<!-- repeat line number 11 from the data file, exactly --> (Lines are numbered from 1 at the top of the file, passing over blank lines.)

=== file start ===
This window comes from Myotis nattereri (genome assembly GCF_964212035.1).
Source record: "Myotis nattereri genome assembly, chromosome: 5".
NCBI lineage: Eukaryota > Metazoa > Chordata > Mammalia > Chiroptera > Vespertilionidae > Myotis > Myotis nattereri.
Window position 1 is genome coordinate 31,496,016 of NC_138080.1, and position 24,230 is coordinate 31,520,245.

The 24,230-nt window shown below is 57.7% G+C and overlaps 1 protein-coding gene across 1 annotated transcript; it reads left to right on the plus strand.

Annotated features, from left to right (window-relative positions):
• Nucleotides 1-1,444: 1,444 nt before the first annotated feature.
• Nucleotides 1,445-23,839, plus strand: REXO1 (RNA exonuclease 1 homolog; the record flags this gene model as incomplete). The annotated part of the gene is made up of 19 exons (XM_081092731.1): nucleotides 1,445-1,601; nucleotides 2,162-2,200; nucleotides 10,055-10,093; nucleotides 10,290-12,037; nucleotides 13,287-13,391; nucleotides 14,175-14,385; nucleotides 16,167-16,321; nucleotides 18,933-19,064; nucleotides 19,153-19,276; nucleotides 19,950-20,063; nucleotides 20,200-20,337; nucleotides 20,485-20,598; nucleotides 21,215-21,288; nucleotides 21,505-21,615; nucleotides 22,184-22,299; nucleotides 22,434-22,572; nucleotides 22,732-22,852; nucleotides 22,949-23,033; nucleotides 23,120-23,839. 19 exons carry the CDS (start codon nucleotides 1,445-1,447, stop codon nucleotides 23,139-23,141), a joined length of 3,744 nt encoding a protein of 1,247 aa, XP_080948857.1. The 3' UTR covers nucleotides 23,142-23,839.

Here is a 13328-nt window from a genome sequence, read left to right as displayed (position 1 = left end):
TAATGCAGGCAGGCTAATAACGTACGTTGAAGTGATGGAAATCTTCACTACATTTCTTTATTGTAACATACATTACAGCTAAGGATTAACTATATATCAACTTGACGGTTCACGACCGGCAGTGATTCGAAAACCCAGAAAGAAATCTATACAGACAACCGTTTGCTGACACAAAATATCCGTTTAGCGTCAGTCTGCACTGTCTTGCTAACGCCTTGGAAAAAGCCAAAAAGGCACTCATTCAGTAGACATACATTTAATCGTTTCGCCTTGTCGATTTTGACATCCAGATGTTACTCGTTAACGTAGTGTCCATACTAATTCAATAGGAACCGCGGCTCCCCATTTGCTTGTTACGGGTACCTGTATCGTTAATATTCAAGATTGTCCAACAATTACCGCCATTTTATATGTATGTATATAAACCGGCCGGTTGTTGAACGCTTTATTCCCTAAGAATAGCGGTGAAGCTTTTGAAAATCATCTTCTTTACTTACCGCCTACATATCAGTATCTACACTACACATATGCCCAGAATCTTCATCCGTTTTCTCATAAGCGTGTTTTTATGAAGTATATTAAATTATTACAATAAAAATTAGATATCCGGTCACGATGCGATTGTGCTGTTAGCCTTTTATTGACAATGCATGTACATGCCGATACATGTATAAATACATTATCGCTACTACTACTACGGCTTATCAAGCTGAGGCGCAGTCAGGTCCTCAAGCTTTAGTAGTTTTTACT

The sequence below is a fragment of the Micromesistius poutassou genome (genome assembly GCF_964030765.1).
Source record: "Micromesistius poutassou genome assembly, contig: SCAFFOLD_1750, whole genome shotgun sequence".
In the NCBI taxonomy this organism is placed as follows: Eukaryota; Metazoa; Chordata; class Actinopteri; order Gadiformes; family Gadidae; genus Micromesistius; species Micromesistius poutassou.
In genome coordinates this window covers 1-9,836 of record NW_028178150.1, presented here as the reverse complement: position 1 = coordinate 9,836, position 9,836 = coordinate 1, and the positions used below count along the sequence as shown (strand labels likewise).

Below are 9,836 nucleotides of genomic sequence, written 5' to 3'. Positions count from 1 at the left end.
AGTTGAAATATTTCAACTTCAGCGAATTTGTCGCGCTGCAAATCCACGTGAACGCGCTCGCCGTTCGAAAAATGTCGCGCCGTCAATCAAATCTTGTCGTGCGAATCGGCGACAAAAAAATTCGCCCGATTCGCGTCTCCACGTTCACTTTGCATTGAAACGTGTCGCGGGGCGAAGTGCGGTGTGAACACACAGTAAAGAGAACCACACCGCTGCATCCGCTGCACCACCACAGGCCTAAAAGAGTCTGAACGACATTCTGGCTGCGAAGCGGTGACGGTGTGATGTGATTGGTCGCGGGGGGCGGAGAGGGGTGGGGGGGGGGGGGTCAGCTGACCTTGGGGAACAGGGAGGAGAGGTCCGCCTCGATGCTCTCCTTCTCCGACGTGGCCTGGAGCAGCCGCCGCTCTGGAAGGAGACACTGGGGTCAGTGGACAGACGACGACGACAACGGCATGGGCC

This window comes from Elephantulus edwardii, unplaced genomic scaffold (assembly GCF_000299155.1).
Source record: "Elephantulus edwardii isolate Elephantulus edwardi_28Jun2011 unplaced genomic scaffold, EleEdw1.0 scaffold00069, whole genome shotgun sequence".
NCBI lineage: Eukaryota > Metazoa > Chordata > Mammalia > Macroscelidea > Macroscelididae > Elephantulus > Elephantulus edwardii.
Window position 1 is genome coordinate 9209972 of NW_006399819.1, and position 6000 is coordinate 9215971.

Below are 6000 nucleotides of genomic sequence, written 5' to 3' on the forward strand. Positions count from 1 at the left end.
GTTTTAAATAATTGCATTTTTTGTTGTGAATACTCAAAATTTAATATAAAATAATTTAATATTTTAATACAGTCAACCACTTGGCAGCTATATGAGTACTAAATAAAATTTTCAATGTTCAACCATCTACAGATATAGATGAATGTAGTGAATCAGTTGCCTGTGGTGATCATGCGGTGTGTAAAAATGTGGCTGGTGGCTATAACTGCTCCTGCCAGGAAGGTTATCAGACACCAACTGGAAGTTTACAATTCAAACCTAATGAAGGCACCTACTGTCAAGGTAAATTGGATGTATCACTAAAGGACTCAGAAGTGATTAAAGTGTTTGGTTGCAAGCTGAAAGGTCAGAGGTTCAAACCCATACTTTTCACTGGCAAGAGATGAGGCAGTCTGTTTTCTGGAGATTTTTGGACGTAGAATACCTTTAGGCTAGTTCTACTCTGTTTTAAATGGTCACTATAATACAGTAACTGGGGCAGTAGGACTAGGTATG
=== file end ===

The sequence below is a fragment of the Micromesistius poutassou genome (genome assembly GCF_964030765.1).